FOREST GROVE, Ore. – The deadly emerald ash borer (EAB) has been spotted in western Oregon, just 25 miles west of Portland and a short drive from the Pacific Ocean.
The confirmed presence of the invasive EAB in Forest Grove, Ore., raises the number of states impacted by infestations of the insidious beetle to 36, according to the Emerald Ash Borer Network. In addition, EAB has been sighted in five Canadian provinces including Ontario, Quebec, New Brunswick, Nova Scotia and Manitoba.
What makes the EAB’s presence in western Oregon so surprising is that no confirmed sightings have been reported in the contiguous states of Idaho, Washington, Nevada and California. Even though the beetle’s residence in Oregon is isolated, there is great cause of concern. Since it was first discovered near Detroit in 2002, the exotic beetle has spread in every direction, leaving hundreds of millions of dead ash trees in its wake. The relentless insect is considered the most destructive forest pest in North America.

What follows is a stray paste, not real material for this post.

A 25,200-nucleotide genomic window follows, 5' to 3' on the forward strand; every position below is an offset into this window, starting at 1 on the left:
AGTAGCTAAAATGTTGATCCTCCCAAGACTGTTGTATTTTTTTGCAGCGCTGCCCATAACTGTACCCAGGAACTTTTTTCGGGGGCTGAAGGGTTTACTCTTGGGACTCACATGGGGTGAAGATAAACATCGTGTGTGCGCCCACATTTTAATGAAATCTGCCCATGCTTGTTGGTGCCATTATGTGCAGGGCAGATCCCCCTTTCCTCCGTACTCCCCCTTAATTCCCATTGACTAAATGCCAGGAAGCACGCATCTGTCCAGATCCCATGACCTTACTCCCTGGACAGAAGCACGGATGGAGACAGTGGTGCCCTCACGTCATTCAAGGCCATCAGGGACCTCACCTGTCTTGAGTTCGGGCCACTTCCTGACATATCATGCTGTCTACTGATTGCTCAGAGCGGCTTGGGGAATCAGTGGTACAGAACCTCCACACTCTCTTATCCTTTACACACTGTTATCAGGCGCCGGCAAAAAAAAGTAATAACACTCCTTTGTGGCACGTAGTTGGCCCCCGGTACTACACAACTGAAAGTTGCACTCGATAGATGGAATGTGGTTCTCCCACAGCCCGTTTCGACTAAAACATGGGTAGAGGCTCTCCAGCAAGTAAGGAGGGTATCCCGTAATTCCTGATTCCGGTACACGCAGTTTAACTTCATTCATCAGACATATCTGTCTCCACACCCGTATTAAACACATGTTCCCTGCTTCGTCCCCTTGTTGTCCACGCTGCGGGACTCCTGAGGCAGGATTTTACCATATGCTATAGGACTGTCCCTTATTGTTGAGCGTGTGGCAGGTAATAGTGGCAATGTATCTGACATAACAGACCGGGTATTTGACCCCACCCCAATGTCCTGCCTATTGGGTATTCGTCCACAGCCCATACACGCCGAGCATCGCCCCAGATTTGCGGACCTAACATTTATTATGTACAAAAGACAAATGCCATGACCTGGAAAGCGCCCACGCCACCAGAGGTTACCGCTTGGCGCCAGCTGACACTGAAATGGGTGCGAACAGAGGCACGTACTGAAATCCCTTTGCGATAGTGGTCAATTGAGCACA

For many years, the U.S. Department of Agriculture’s Animal and Plant Health Inspection Service (APHIS) required regulatory agencies to enforce quarantines and fines to prevent infested ash trees, logs or hardwood firewood from moving out of EAB-occupied areas. Last January, the USDA ceased regulating the movement of ash trees and borer-infested woods.
In making the announcement, APHIS noted, “The domestic quarantine regulations for EAB have not substantially reduced the likelihood of introduction and establishment of the pest in quarantine-adjacent areas. Interstate movement of EAB host articles is unrestricted within areas of contiguous quarantine, and irrespective of human-assisted spread, a mated EAB is capable of flying up to 100 miles in her lifetime, resulting in a high potential for natural spread.”
While the USDA may have thrown in the towel, Oregon is just beginning to fight. The state’s Emergency Board approved more than half a million dollars to support measures to slow the spread of the pesky beetle.
Adult beetles, which measure about ½ inch in length, nibble on ash foliage but cause little damage. Their larvae, however, feed on the inner bark of ash trees, disrupting the tree's ability to transport water and nutrients.
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